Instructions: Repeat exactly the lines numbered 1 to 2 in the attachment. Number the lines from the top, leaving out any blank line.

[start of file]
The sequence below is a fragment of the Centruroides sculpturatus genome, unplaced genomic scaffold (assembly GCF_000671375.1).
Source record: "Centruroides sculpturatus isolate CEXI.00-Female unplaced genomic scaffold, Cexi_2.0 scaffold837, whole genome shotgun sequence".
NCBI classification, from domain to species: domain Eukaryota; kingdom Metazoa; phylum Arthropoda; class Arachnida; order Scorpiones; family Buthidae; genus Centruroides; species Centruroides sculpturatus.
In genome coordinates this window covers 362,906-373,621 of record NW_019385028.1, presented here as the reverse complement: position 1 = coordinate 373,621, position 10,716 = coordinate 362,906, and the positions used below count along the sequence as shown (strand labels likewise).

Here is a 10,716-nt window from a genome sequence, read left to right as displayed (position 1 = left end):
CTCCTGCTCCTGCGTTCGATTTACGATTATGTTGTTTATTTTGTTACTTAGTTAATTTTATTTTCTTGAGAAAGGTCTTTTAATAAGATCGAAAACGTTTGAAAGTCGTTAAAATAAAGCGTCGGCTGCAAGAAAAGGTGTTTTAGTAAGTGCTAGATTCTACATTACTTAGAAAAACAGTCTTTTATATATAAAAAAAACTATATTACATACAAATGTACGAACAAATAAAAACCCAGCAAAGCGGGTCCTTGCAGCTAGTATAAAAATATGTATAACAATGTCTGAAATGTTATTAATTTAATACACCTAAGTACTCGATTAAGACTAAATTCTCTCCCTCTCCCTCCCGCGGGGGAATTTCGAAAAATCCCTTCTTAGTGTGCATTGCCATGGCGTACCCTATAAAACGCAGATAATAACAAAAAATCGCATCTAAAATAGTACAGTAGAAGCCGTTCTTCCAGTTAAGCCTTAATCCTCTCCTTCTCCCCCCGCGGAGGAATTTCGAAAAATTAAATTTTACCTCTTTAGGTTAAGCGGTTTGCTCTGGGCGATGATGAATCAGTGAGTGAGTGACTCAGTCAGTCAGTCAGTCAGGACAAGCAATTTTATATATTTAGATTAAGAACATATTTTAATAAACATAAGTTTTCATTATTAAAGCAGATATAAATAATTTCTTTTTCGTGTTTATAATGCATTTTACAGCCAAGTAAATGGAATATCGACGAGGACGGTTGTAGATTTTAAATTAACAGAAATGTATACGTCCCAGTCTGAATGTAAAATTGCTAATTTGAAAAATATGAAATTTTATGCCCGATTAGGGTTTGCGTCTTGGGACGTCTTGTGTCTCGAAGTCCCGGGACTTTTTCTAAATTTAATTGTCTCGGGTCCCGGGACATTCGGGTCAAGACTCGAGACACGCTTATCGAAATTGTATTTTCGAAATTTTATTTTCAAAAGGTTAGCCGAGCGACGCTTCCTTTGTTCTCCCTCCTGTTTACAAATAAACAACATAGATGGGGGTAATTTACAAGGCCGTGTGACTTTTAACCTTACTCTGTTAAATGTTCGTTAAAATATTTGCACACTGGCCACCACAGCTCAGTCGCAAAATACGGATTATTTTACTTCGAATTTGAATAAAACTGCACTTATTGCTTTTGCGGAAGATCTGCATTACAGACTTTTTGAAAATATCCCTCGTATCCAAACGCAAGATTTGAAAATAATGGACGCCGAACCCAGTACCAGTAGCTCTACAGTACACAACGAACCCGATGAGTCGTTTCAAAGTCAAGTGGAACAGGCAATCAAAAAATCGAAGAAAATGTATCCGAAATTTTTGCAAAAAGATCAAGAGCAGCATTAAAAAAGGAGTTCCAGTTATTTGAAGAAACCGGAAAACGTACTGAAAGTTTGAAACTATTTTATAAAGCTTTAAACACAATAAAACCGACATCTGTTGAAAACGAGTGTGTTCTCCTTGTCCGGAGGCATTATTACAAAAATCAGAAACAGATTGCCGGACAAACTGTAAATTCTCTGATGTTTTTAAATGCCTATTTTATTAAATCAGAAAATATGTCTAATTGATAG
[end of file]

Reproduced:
The sequence below is a fragment of the Centruroides sculpturatus genome, unplaced genomic scaffold (assembly GCF_000671375.1).
Source record: "Centruroides sculpturatus isolate CEXI.00-Female unplaced genomic scaffold, Cexi_2.0 scaffold837, whole genome shotgun sequence".